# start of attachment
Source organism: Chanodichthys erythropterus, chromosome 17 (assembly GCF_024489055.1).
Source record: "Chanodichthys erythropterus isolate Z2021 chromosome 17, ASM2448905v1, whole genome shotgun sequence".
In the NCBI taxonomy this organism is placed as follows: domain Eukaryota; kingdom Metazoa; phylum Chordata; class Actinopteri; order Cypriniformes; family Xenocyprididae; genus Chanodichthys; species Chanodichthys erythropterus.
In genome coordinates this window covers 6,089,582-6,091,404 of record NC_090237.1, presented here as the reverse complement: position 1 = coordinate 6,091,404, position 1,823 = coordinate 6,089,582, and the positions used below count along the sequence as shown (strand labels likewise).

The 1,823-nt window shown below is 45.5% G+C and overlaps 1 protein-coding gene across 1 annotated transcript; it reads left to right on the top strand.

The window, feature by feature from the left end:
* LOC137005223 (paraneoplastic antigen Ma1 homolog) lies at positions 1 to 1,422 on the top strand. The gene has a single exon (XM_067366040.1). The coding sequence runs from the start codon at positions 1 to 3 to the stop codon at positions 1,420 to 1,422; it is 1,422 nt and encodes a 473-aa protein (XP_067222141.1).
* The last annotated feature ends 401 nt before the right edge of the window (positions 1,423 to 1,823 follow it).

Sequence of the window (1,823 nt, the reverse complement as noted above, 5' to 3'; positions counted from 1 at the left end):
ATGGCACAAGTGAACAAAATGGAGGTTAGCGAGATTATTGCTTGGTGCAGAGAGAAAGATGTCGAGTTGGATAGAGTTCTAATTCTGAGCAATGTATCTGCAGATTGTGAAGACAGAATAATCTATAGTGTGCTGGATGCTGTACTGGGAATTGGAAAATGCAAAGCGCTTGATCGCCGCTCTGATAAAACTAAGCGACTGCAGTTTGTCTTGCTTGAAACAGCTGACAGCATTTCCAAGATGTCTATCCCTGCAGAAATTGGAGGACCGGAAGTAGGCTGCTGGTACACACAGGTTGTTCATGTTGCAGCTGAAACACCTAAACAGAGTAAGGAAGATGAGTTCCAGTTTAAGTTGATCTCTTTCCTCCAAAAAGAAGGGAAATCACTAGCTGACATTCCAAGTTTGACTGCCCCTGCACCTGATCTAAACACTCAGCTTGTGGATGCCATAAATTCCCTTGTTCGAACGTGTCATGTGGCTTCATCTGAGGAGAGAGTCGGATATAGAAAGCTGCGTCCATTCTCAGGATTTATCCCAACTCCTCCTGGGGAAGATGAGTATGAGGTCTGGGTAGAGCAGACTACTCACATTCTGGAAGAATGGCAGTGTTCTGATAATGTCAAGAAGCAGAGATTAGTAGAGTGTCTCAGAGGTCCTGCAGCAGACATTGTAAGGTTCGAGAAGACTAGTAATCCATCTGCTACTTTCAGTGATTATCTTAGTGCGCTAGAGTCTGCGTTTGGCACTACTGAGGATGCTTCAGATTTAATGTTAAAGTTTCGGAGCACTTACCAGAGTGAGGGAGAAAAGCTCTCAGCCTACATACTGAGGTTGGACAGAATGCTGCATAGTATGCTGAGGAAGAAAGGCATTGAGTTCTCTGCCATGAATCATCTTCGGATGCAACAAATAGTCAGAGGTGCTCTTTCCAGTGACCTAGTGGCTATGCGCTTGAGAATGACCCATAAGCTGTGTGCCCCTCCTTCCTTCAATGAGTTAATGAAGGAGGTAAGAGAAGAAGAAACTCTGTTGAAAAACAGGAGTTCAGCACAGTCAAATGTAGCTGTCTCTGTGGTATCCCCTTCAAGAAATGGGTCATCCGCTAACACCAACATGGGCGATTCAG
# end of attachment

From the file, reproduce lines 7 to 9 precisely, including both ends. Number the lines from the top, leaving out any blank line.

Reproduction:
* LOC137005223 (paraneoplastic antigen Ma1 homolog) lies at positions 1 to 1,422 on the top strand. The gene has a single exon (XM_067366040.1). The coding sequence runs from the start codon at positions 1 to 3 to the stop codon at positions 1,420 to 1,422; it is 1,422 nt and encodes a 473-aa protein (XP_067222141.1).
* The last annotated feature ends 401 nt before the right edge of the window (positions 1,423 to 1,823 follow it).

Sequence of the window (1,823 nt, the reverse complement as noted above, 5' to 3'; positions counted from 1 at the left end):